Accurate Directions for Road Maps

Anyone who has driven a car probably has some familiarity with road maps. However, road maps are deceptively simple representations of large amounts of data. A good road map manages to flatten three dimensional data into a two-dimensional drawing that includes roads, buildings, geological features such as mountains and lakes and political boundaries all represented in a way that allows travelers to get from point A to point B. Accurate road map information would be essential for a Box County surveyor working on a road resurfacing project.

Neighborhoods and Subdivision Maps

Just as plat maps designate individual lots, subdivision maps represent neighborhoods and developments. A subdivision map illustrates physical features such as street locations, utility towers and other features within a designated area. Public utility workers within Box County would use subdivision maps to locate underground wiring and plumbing in making needed repairs after a power outage or a pipe burst that resulted in flooding.

City and Town Site Maps

City and town site maps provide a visual representation of the boundaries of a city. Town site maps often include political boundaries of neighborhoods, subdivisions and other features. For instance, a town site of Box County would designate the boundaries between towns located within the county, such as Curtain Falls and Green Hills. An individual town site map of Curtain Falls would provide a 2-D representation of the boundaries of the entire town, with topical features such as roadways and rivers and physical boundaries designating individual neighborhoods or subdivision.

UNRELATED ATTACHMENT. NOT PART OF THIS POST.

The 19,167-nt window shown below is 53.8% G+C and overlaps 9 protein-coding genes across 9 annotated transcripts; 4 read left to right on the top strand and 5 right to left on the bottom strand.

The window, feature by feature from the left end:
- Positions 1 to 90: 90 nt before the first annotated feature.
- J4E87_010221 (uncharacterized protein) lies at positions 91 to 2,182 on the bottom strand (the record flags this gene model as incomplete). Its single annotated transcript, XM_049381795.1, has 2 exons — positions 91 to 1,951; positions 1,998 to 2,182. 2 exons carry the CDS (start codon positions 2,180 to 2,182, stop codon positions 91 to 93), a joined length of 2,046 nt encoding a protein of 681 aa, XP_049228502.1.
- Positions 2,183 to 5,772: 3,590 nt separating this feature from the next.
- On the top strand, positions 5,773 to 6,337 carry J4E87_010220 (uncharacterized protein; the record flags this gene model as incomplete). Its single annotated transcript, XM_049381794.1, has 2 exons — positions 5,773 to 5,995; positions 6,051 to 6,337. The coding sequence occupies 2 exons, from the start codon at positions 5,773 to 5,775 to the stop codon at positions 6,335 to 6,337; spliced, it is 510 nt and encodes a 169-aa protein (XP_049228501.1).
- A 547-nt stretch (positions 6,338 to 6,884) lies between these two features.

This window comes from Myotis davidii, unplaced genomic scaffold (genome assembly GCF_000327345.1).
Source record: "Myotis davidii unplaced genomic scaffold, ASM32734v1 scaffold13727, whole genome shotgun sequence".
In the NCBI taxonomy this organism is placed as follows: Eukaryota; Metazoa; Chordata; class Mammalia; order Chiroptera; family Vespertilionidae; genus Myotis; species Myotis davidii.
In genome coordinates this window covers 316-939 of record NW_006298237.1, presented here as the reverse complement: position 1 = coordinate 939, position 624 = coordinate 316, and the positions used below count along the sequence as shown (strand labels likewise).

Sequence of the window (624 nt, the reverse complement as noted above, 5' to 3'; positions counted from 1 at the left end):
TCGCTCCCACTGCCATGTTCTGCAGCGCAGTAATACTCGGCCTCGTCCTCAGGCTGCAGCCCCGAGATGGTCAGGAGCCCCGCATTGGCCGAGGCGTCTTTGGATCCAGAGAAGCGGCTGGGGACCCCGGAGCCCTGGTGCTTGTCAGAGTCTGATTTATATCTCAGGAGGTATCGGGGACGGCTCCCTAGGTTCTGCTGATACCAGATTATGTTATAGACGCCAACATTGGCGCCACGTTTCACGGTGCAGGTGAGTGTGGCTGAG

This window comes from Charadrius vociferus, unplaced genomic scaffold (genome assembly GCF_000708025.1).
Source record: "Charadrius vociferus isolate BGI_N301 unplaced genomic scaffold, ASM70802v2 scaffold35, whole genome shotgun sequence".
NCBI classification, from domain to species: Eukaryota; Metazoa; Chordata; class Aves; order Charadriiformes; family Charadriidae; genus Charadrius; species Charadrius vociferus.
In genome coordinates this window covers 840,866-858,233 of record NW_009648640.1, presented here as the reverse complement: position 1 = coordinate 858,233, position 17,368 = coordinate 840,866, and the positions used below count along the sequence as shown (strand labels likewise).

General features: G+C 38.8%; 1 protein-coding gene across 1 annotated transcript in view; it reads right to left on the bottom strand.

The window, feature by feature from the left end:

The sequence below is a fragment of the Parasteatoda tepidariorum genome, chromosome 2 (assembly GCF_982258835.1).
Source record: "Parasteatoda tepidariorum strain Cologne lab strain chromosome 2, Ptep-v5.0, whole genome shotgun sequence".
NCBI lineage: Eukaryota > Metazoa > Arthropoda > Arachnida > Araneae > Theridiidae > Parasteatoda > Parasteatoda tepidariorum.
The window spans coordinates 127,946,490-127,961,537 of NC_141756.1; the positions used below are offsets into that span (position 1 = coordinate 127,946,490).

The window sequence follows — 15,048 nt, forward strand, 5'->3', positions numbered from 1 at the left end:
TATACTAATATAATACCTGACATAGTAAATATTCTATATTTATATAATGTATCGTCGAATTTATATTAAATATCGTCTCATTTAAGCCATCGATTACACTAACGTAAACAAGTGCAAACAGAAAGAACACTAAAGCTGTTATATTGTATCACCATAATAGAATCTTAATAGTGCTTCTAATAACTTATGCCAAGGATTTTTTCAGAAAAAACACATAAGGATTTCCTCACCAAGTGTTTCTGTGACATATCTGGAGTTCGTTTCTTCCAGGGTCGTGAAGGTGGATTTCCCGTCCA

Getting an Accurate Count on Tract Maps

Census tracts are officially established by the U.S. Department of the Census for analyzing populations within a small, designated area. Census tract data includes household size, residential, commercial and industrial zone designations, average income and similar information. Census tracts are roughly the size of neighborhoods in a city or town. However, the boundaries of a census tract do not necessarily conform to the boundaries of a neighborhood. Assessors within Box County would likely consult relevant tract maps in compiling their own assessor maps and reports. 

DataTree, Your Partner in Land Services Data

Obtaining the various maps and related data required for property assessors, public utility workers, surveyors and other land professionals is often time consuming and tedious. DataTree consolidates land maps and other relevant data into customized reports. With DataTree, land professionals spend less time searching and more time analyzing maps, title data, surveyor’s reports and other property related documents. Whether searches involve individual property plots or entire neighborhoods, DataTree allows land professionals to work more efficiently without sacrificing accuracy. Check out our website or give us a call for more information.